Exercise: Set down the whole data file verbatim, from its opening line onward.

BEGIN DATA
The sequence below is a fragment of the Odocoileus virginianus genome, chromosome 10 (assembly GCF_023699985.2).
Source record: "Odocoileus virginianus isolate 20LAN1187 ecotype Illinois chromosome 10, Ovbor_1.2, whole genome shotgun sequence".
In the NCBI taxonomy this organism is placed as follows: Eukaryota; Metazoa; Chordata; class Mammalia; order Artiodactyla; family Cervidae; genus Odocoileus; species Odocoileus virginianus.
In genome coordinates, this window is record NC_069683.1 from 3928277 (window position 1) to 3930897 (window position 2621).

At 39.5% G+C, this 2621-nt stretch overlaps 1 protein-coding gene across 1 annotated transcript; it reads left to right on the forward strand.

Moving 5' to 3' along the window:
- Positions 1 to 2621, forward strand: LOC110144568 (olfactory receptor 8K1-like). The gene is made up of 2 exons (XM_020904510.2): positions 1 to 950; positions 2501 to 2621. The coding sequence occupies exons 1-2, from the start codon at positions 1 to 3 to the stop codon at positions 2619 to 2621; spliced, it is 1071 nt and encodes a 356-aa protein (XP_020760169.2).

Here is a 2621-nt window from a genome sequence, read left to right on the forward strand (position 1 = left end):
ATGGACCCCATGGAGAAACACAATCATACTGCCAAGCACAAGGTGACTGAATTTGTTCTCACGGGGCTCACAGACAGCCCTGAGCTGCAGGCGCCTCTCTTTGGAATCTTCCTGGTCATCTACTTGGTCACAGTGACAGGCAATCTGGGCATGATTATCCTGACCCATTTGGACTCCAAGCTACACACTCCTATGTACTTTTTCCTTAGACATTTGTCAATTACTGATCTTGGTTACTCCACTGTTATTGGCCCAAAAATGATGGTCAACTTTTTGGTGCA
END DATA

The sequence below is a fragment of the Odocoileus virginianus genome, chromosome 10 (assembly GCF_023699985.2).
Source record: "Odocoileus virginianus isolate 20LAN1187 ecotype Illinois chromosome 10, Ovbor_1.2, whole genome shotgun sequence".
In the NCBI taxonomy this organism is placed as follows: Eukaryota; Metazoa; Chordata; class Mammalia; order Artiodactyla; family Cervidae; genus Odocoileus; species Odocoileus virginianus.
In genome coordinates, this window is record NC_069683.1 from 3928277 (window position 1) to 3930897 (window position 2621).

At 39.5% G+C, this 2621-nt stretch overlaps 1 protein-coding gene across 1 annotated transcript; it reads left to right on the forward strand.

Moving 5' to 3' along the window:
- Positions 1 to 2621, forward strand: LOC110144568 (olfactory receptor 8K1-like). The gene is made up of 2 exons (XM_020904510.2): positions 1 to 950; positions 2501 to 2621. The coding sequence occupies exons 1-2, from the start codon at positions 1 to 3 to the stop codon at positions 2619 to 2621; spliced, it is 1071 nt and encodes a 356-aa protein (XP_020760169.2).

Here is a 2621-nt window from a genome sequence, read left to right on the forward strand (position 1 = left end):
ATGGACCCCATGGAGAAACACAATCATACTGCCAAGCACAAGGTGACTGAATTTGTTCTCACGGGGCTCACAGACAGCCCTGAGCTGCAGGCGCCTCTCTTTGGAATCTTCCTGGTCATCTACTTGGTCACAGTGACAGGCAATCTGGGCATGATTATCCTGACCCATTTGGACTCCAAGCTACACACTCCTATGTACTTTTTCCTTAGACATTTGTCAATTACTGATCTTGGTTACTCCACTGTTATTGGCCCAAAAATGATGGTCAACTTTTTGGTGCA